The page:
Carpal tunnel — Carpal tunnel syndrome is a common complication of hypothyroidism and is often reversible with thyroid hormone therapy. (See "Neurologic manifestations of hypothyroidism", section on 'Carpal tunnel syndrome'.)

Musculoskeletal symptoms — Muscle involvement in adults with hypothyroidism is common. Symptoms may include weakness, cramps, and myalgias. Serum creatine kinase (CK) is frequently elevated, and the degree of CK elevation does not clearly correlate with the severity of other clinical manifestations of muscle disease.

Joint pains, aches, and stiffness may also occur in patients with hypothyroidism, although they are not a common presentation. (See "Evaluation of the adult with polyarticular pain".)

An increased prevalence of hyperuricemia and gout has been reported in hypothyroid patients compared with the general population, probably secondary to decreased renal plasma flow and impaired glomerular filtration [31].

Metabolic abnormalities — A variety of metabolic abnormalities can occur in hypothyroidism:

Hyponatremia may result from a reduction in free water clearance. Hypothyroidism must be excluded in any hyponatremic patient before making the diagnosis of the syndrome of inappropriate antidiuretic hormone secretion. (See "Causes of hypotonic hyponatremia in adults", section on 'Hypothyroidism'.)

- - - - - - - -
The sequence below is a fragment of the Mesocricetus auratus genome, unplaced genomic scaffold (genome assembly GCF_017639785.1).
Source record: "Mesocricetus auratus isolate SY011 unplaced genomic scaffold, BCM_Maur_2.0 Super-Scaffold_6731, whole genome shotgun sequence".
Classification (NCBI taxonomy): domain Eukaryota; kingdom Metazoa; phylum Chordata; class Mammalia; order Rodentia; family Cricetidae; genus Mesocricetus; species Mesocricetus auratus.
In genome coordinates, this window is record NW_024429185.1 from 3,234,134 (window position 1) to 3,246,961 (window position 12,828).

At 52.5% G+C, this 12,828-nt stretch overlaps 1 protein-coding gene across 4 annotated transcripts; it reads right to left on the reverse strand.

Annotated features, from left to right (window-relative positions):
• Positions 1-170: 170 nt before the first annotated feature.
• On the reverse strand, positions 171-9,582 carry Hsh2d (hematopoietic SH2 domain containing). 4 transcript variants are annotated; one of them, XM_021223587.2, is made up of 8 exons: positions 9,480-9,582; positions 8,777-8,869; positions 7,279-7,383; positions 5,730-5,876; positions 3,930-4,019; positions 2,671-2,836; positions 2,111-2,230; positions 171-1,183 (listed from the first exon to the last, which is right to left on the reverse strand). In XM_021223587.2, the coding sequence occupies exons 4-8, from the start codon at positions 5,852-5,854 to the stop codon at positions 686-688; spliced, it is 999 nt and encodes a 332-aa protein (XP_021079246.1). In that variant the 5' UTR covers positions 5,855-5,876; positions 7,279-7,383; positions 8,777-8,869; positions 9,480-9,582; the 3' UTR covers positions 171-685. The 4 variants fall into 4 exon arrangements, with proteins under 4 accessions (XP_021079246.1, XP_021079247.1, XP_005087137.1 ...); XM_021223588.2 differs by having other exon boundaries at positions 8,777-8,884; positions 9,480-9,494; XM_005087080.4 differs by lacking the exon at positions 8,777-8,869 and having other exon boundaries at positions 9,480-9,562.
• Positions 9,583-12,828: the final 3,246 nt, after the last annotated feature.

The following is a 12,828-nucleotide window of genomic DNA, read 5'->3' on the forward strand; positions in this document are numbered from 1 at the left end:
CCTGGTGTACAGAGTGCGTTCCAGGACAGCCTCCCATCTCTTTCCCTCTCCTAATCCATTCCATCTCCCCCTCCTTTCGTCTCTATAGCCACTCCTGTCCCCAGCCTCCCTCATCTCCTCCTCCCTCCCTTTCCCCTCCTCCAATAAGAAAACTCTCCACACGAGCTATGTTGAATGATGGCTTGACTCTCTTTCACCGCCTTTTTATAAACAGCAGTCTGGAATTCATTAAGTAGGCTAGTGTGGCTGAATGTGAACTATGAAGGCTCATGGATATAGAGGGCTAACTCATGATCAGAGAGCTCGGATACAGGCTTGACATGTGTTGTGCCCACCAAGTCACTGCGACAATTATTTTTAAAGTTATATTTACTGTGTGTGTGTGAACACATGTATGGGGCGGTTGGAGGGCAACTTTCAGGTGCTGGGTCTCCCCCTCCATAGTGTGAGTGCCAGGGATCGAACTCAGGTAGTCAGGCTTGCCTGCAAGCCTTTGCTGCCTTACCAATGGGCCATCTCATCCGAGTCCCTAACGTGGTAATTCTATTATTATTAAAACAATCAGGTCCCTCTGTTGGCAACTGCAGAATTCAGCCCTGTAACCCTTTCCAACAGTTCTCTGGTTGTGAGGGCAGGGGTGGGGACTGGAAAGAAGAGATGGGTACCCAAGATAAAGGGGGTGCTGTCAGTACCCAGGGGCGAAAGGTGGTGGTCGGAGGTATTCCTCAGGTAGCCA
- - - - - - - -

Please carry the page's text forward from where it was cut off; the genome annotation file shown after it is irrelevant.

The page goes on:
Reversible increases in serum creatinine occur in 20 to 90 percent of hypothyroid patients [32].

As previously mentioned, lipid clearance may be decreased, resulting in an elevation in the serum concentrations of free fatty acids and total and low-density lipoprotein cholesterol [11,12]. Furthermore, hypothyroidism is not an infrequent cause of hyperlipidemia in the general population. In one study of 1509 consecutive patients referred for evaluation of hyperlipidemia, 4.2 percent had hypothyroidism, approximately twice the incidence in the general population [12]. Only those patients with a serum thyroid-stimulating hormone (TSH) concentration above 10 mU/L had a significant reduction in the serum cholesterol concentration during thyroid hormone replacement. This observation suggests that minimal thyroid hormone deficiency may not adversely affect lipid metabolism, which is compatible with the inconsistent findings in patients with subclinical hypothyroidism. (See "Subclinical hypothyroidism in nonpregnant adults" and "Lipid abnormalities in thyroid disease".)

A variety of lipid abnormalities have been described in overt hypothyroidism. A report from the Mayo Clinic, for example, evaluated 295 patients with hypothyroidism [11]. Hypercholesterolemia was present in 56 percent, hypercholesterolemia and hypertriglyceridemia in 34 percent, and hypertriglyceridemia in 1.5 percent; only 8.5 percent had a normal lipid profile. (See "Lipid abnormalities in thyroid disease".)

Plasma homocysteine concentrations are increased in some hypothyroid patients, including some with recent-onset hypothyroidism, and return to normal after treatment with T4 [13].